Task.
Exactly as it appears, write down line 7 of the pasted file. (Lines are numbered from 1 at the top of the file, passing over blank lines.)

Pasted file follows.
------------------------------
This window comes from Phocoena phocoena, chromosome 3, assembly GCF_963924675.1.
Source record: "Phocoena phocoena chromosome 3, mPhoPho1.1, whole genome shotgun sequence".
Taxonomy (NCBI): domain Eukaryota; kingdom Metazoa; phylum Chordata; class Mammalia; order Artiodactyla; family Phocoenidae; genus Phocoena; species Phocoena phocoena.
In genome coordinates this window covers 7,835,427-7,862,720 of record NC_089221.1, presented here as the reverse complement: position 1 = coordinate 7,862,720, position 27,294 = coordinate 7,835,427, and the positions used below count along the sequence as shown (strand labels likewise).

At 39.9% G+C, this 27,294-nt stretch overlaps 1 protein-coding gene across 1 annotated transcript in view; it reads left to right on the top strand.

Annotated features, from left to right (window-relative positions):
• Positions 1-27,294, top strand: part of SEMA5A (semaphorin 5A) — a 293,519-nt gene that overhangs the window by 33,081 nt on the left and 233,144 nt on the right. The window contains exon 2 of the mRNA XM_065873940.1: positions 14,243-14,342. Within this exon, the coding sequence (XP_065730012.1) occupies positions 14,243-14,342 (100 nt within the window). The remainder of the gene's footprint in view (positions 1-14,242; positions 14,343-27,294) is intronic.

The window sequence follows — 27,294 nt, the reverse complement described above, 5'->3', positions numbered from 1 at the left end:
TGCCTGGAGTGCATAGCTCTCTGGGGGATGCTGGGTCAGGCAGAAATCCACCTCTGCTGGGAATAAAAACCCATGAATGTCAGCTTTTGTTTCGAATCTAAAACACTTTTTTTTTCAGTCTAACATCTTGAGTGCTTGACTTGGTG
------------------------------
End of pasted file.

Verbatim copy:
• Positions 1-27,294, top strand: part of SEMA5A (semaphorin 5A) — a 293,519-nt gene that overhangs the window by 33,081 nt on the left and 233,144 nt on the right. The window contains exon 2 of the mRNA XM_065873940.1: positions 14,243-14,342. Within this exon, the coding sequence (XP_065730012.1) occupies positions 14,243-14,342 (100 nt within the window). The remainder of the gene's footprint in view (positions 1-14,242; positions 14,343-27,294) is intronic.